Contract Issues when Buying an Accounting or CPA Practice

There are a number of contractual points that one should expect to encounter when negotiating a purchase agreement of an accounting practice or CPA practice.  These may or may not be difficult to negotiate, but one should understand some of the key issues before starting the process.  There are 5 topics that will come up regularly in addition to the standard deal terms.  While there are others, these 5 will always need to be addressed.

1) Retention: Retention is a variable that enters into the agreement when the buyer wants to make sure that the customer base of the seller returns for a period after the sale.  Buyers want to pay fairly for the practice but only want to pay for the clients that return.  Often a down payment is not subject to retention however; a seller carry back note is subject to retention.  The typical retention clause is 12 months but some buyers ask for a 2-year retention period.

2) Non-Compete: Buyers usually want some type of Non-Compete or Non-Solicit agreement in the contract.  The fear that buyers have is that the seller will sell and then open back up for business and begin to steal back the clients that were just sold.  The problem arises when a principal sells and is not ready to completely retire.  The seller may wish to do contract work for the buyer or some other entity after the sale.  The reality is that these agreements can be customized to meet both the sellers concerns and the buyers concerns.  One also needs to be concerned with the non-compete or non-solicit agreement that the seller has with his staff (especially if in regular customer contact).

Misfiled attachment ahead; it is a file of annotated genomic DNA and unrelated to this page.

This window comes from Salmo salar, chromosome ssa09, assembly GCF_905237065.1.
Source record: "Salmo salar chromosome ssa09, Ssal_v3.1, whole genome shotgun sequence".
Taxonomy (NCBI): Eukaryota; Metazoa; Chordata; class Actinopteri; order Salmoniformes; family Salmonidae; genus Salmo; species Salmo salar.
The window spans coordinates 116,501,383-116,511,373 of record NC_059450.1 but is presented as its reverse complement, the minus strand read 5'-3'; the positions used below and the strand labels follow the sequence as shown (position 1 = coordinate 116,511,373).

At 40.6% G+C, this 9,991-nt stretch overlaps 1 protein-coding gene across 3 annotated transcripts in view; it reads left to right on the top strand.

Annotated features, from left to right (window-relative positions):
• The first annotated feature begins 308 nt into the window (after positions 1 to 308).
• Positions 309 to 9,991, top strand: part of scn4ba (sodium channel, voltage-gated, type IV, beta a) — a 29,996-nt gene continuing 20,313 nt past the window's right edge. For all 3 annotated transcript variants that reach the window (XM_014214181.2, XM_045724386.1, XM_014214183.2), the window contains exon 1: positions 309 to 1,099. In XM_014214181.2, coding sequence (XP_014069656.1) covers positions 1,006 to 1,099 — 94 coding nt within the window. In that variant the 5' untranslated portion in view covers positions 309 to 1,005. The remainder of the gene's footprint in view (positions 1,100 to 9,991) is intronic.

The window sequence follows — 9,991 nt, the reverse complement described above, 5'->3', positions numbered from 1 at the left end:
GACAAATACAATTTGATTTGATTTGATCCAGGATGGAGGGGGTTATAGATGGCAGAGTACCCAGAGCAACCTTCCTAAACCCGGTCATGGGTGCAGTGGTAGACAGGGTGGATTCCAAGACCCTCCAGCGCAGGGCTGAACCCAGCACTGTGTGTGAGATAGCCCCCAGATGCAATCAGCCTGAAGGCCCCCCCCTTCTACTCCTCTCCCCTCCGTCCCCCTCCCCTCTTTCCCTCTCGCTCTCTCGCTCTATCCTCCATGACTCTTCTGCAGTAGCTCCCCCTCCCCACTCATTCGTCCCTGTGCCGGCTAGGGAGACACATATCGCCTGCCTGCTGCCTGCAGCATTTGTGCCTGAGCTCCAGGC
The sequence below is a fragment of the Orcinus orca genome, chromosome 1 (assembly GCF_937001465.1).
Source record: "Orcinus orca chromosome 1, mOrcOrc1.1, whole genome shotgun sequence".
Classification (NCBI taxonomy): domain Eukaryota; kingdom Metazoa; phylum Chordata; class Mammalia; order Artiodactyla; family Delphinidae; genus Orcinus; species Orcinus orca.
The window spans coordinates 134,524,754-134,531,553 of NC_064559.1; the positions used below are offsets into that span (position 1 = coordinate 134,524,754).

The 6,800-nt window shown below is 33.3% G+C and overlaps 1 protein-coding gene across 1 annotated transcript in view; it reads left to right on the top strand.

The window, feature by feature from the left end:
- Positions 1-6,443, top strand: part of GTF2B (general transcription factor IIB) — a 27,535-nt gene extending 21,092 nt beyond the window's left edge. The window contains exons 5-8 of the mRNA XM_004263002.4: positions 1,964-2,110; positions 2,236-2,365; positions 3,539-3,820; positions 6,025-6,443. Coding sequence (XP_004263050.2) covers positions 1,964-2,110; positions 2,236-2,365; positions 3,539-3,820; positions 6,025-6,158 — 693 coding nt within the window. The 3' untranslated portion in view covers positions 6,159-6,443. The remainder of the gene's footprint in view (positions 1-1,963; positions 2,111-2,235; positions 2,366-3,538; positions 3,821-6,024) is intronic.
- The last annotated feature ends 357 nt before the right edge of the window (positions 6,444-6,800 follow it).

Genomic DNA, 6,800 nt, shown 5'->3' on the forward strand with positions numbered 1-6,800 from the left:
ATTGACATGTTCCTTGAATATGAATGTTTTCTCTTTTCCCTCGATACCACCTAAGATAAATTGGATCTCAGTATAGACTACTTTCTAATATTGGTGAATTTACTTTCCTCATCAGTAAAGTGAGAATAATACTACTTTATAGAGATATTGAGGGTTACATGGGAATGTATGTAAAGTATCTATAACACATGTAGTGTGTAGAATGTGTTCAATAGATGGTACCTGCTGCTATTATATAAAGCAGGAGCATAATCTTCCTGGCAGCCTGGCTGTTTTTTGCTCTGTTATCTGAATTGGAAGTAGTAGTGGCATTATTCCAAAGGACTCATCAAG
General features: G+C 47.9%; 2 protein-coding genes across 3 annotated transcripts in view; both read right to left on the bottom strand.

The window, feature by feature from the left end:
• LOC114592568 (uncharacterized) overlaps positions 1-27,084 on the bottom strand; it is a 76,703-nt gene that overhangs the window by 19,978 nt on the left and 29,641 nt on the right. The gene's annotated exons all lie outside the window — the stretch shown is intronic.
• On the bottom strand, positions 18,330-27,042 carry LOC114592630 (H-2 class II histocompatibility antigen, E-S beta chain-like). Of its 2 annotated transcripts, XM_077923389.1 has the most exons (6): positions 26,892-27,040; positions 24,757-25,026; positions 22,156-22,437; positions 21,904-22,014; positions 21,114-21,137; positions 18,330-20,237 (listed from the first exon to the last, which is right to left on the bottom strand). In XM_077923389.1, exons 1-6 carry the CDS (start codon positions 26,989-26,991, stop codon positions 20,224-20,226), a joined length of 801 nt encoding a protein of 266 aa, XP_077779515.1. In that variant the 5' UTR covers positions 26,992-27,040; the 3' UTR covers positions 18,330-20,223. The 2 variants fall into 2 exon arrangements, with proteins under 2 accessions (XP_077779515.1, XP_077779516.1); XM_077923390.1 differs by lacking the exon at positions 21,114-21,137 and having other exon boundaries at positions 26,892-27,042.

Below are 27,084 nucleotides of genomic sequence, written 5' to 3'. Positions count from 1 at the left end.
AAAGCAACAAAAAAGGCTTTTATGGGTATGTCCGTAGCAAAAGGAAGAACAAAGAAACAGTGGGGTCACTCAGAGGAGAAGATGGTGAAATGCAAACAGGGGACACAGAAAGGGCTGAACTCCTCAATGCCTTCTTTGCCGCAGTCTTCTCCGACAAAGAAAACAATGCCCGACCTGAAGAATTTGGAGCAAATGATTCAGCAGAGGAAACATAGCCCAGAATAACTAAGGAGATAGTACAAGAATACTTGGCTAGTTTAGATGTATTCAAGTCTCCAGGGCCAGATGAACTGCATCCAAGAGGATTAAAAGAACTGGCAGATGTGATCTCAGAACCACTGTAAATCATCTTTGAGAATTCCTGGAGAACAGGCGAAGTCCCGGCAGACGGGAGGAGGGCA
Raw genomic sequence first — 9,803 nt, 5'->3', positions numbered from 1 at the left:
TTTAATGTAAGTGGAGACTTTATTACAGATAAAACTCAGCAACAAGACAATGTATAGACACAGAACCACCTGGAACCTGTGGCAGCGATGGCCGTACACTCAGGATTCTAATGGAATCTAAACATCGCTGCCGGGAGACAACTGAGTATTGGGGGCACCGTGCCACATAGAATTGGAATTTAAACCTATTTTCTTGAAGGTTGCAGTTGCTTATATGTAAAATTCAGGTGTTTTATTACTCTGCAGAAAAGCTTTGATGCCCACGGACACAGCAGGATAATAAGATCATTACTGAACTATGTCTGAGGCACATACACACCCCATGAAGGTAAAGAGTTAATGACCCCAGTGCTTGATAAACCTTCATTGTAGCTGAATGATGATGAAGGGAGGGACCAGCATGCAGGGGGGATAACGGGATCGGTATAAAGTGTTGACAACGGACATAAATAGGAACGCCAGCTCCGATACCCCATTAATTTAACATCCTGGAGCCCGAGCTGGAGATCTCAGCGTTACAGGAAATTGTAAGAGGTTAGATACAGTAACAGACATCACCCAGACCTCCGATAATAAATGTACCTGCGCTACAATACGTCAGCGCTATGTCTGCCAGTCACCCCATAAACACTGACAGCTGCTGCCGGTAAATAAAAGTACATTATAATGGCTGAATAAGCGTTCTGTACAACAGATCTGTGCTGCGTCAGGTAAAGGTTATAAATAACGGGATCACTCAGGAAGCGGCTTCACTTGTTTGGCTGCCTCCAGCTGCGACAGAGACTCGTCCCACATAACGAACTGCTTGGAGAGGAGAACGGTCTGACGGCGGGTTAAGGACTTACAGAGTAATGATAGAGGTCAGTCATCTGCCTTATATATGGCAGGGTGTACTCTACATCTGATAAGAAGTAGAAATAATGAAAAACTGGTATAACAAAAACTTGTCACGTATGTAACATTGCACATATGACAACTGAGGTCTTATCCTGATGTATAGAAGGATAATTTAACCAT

3) Familiarization: This is a period, usually 30 days or so that the seller agrees to “familiarize” the new buyer with the clients, employees, and the operation.  It is customary to provide this time free of charge but it is usually a negotiated item.

4) Transition Plan: This is one of the most important components of the contract and is often overlooked by attorneys and buyers.  It is critical, if you want the transition to go well, that both buyer and seller agree to certain action steps and timelines.  Transition plans are much easier to write and execute if there is retention in the deal already but should always be written and part of the purchase contract when possible.

5) Timing: Timing of the close becomes increasingly important as the percentage of tax return related revenue rises inside a firm.  If primarily a tax firm, the seller will want to sell as close to May as possible and the buyer will not want to close until November or December.  Many tax practices have a negative cash flow in quarters 2-4, so a buyer will have to negotiate the close with that in mind.  The larger the practice, the larger the negative cash flow that needs to be considered.

Simply understanding these issues can help you negotiate a better and more complete purchase contract.

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